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I use the word abrasive a lot. It’s one of my go-to descriptors for music found in heavier musical realms. But I think that will have to a find new replacements for the word. Why? Because having heard The Silent Era and the sound they make on “Heaven //Hell”, a genuinely abrasive noise, I won’t be able to, in good conscience, apply it to anything less than such industrial, grinding, metallic (in the elemental and generic sense) snarling, shredded music. Certainly not the, now seemingly polite and posturing, alt-rock that I have thrown the word at in the past. That’s me taught a lesson, for sure.
“Heaven//Hell reminds me a lot of some of the music I grew up on, those bands that blended post-punk intensity with a more groove-orientated sound, those that skirted metal and goth, punk and rock and yet outgunned them on all sonic fronts, and did so whilst creating the perfect anthem for the alternative club dance floor- anthemic, cavernous and menacing.
But, forgive me if I seem to be giving the impression that this is just wall of noise stuff. Well, it is that, but it is so much more too, a wall of noise opaque enough that you can see the mastery and talent that has gone into its creation, a squalling sound, yes, but one that lets you appreciate the sonic building blocks they are using here.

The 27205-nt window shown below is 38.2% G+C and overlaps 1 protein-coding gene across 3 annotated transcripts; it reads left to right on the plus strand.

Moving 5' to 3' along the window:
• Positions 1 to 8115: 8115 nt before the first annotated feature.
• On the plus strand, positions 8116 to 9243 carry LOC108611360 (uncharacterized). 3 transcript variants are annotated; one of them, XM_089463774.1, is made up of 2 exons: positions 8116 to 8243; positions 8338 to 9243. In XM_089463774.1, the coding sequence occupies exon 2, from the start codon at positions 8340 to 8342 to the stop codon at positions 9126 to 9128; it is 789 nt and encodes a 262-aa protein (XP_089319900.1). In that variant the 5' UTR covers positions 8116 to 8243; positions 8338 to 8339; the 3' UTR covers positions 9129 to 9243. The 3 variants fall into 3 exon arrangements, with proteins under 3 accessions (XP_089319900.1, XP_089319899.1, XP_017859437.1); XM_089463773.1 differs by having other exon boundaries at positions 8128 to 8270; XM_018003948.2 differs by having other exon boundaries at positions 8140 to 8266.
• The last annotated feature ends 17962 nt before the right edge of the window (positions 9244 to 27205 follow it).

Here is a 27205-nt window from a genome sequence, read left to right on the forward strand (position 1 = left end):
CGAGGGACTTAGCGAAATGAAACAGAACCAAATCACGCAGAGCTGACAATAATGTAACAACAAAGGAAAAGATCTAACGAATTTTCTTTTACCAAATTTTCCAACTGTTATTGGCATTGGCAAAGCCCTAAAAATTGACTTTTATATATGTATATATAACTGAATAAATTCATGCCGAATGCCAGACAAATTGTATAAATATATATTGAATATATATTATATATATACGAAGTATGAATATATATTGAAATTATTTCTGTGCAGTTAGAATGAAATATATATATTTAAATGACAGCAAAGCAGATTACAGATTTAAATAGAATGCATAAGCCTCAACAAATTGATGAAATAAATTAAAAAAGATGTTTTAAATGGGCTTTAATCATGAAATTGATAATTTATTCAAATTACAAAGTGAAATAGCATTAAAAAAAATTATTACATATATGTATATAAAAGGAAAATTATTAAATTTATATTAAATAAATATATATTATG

And then there is Bri Macanas voice; perfect for this music. A vocal controlled enough to ride the musical waves growing behind her and then powerful enough to add her own sonic textures to the barely restrained intensity as it is unleashed. And, for an even better appreciation of her skills, and to hear the band in more mid-paced yet no less powerful mode, virtually flip the digital single over and give what we used to call the b-side, “Scorpio – Slowpio – Live at Brighton Electric Studio”, a spin; you’ll thank me.
If you are a fan of goth music, you’ll appreciate the darkness that lurks here. If metal is your thing, then you’ll love the intensity. Shoegazers will like the ferocious walls of noise, and post-punkers will recognise a wonderfully nostalgia echo. But essentially, anyone with discerning music taste and a desire for something a bit set apart from the pack, a band staking out their own sonic ground, needs The Silent Era in their lives.
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